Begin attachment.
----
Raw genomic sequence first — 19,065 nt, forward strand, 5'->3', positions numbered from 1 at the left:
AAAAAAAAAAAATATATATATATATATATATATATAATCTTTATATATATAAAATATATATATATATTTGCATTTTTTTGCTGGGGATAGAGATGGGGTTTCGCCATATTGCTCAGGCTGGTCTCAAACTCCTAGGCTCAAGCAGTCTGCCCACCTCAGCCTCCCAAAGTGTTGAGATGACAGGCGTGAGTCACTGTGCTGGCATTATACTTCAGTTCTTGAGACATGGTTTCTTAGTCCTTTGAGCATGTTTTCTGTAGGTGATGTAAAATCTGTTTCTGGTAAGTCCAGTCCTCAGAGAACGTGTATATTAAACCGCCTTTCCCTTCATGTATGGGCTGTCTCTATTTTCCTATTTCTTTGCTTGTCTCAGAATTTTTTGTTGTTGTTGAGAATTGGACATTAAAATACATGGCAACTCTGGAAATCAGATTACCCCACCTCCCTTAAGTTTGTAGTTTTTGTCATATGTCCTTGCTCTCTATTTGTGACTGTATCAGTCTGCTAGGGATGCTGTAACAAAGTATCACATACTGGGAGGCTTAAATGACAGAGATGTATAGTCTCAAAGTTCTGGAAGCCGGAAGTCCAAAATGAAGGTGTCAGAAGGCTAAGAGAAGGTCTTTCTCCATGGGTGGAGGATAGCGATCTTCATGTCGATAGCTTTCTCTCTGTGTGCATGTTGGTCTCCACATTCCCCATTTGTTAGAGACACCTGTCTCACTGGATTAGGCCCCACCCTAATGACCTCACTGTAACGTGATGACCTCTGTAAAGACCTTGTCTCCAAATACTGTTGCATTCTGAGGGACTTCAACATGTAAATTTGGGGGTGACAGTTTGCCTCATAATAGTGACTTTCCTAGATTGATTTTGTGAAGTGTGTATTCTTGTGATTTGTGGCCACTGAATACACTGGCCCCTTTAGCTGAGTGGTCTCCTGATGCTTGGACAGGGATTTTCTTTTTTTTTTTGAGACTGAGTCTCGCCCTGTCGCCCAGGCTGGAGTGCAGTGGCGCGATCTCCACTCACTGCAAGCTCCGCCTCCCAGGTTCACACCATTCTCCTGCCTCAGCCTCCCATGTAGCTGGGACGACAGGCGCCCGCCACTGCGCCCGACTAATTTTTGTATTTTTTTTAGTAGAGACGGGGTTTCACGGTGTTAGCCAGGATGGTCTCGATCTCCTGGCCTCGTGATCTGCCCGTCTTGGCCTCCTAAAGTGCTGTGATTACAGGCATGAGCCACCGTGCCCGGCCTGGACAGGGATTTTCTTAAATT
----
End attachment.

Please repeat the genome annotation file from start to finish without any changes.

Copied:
Raw genomic sequence first — 19,065 nt, forward strand, 5'->3', positions numbered from 1 at the left:
AAAAAAAAAAAATATATATATATATATATATATATAATCTTTATATATATAAAATATATATATATATTTGCATTTTTTTGCTGGGGATAGAGATGGGGTTTCGCCATATTGCTCAGGCTGGTCTCAAACTCCTAGGCTCAAGCAGTCTGCCCACCTCAGCCTCCCAAAGTGTTGAGATGACAGGCGTGAGTCACTGTGCTGGCATTATACTTCAGTTCTTGAGACATGGTTTCTTAGTCCTTTGAGCATGTTTTCTGTAGGTGATGTAAAATCTGTTTCTGGTAAGTCCAGTCCTCAGAGAACGTGTATATTAAACCGCCTTTCCCTTCATGTATGGGCTGTCTCTATTTTCCTATTTCTTTGCTTGTCTCAGAATTTTTTGTTGTTGTTGAGAATTGGACATTAAAATACATGGCAACTCTGGAAATCAGATTACCCCACCTCCCTTAAGTTTGTAGTTTTTGTCATATGTCCTTGCTCTCTATTTGTGACTGTATCAGTCTGCTAGGGATGCTGTAACAAAGTATCACATACTGGGAGGCTTAAATGACAGAGATGTATAGTCTCAAAGTTCTGGAAGCCGGAAGTCCAAAATGAAGGTGTCAGAAGGCTAAGAGAAGGTCTTTCTCCATGGGTGGAGGATAGCGATCTTCATGTCGATAGCTTTCTCTCTGTGTGCATGTTGGTCTCCACATTCCCCATTTGTTAGAGACACCTGTCTCACTGGATTAGGCCCCACCCTAATGACCTCACTGTAACGTGATGACCTCTGTAAAGACCTTGTCTCCAAATACTGTTGCATTCTGAGGGACTTCAACATGTAAATTTGGGGGTGACAGTTTGCCTCATAATAGTGACTTTCCTAGATTGATTTTGTGAAGTGTGTATTCTTGTGATTTGTGGCCACTGAATACACTGGCCCCTTTAGCTGAGTGGTCTCCTGATGCTTGGACAGGGATTTTCTTTTTTTTTTTGAGACTGAGTCTCGCCCTGTCGCCCAGGCTGGAGTGCAGTGGCGCGATCTCCACTCACTGCAAGCTCCGCCTCCCAGGTTCACACCATTCTCCTGCCTCAGCCTCCCATGTAGCTGGGACGACAGGCGCCCGCCACTGCGCCCGACTAATTTTTGTATTTTTTTTAGTAGAGACGGGGTTTCACGGTGTTAGCCAGGATGGTCTCGATCTCCTGGCCTCGTGATCTGCCCGTCTTGGCCTCCTAAAGTGCTGTGATTACAGGCATGAGCCACCGTGCCCGGCCTGGACAGGGATTTTCTTAAATT